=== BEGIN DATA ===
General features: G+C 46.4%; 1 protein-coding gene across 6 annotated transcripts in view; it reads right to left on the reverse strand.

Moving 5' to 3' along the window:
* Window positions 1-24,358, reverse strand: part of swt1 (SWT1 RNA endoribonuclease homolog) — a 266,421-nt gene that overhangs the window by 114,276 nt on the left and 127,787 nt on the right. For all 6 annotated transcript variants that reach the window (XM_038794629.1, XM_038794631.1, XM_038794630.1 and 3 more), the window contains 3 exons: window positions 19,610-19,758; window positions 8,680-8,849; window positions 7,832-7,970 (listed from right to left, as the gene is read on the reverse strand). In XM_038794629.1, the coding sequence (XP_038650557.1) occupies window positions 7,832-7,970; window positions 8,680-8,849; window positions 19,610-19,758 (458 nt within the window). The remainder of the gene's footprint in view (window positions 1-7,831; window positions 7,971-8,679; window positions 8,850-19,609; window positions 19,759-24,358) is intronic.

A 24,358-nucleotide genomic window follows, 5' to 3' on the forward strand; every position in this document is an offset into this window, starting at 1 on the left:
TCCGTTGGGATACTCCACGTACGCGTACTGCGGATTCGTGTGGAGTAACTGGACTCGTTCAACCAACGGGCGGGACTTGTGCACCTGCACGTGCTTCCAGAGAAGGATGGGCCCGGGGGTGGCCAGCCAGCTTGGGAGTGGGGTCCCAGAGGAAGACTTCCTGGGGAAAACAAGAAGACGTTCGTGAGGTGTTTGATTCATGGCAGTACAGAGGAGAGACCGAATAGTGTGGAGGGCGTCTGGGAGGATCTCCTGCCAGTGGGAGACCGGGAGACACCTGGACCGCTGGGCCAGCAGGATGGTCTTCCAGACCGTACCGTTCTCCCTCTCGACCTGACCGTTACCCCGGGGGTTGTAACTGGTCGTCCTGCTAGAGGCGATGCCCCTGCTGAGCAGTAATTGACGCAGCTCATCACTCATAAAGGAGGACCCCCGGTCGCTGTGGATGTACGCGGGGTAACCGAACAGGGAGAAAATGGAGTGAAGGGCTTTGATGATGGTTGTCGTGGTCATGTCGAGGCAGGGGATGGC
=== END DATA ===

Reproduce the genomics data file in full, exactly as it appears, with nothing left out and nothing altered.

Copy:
General features: G+C 46.4%; 1 protein-coding gene across 6 annotated transcripts in view; it reads right to left on the reverse strand.

Moving 5' to 3' along the window:
* Window positions 1-24,358, reverse strand: part of swt1 (SWT1 RNA endoribonuclease homolog) — a 266,421-nt gene that overhangs the window by 114,276 nt on the left and 127,787 nt on the right. For all 6 annotated transcript variants that reach the window (XM_038794629.1, XM_038794631.1, XM_038794630.1 and 3 more), the window contains 3 exons: window positions 19,610-19,758; window positions 8,680-8,849; window positions 7,832-7,970 (listed from right to left, as the gene is read on the reverse strand). In XM_038794629.1, the coding sequence (XP_038650557.1) occupies window positions 7,832-7,970; window positions 8,680-8,849; window positions 19,610-19,758 (458 nt within the window). The remainder of the gene's footprint in view (window positions 1-7,831; window positions 7,971-8,679; window positions 8,850-19,609; window positions 19,759-24,358) is intronic.

A 24,358-nucleotide genomic window follows, 5' to 3' on the forward strand; every position in this document is an offset into this window, starting at 1 on the left:
TCCGTTGGGATACTCCACGTACGCGTACTGCGGATTCGTGTGGAGTAACTGGACTCGTTCAACCAACGGGCGGGACTTGTGCACCTGCACGTGCTTCCAGAGAAGGATGGGCCCGGGGGTGGCCAGCCAGCTTGGGAGTGGGGTCCCAGAGGAAGACTTCCTGGGGAAAACAAGAAGACGTTCGTGAGGTGTTTGATTCATGGCAGTACAGAGGAGAGACCGAATAGTGTGGAGGGCGTCTGGGAGGATCTCCTGCCAGTGGGAGACCGGGAGACACCTGGACCGCTGGGCCAGCAGGATGGTCTTCCAGACCGTACCGTTCTCCCTCTCGACCTGACCGTTACCCCGGGGGTTGTAACTGGTCGTCCTGCTAGAGGCGATGCCCCTGCTGAGCAGTAATTGACGCAGCTCATCACTCATAAAGGAGGACCCCCGGTCGCTGTGGATGTACGCGGGGTAACCGAACAGGGAGAAAATGGAGTGAAGGGCTTTGATGATGGTTGTCGTGGTCATGTCGAGGCAGGGGATGGC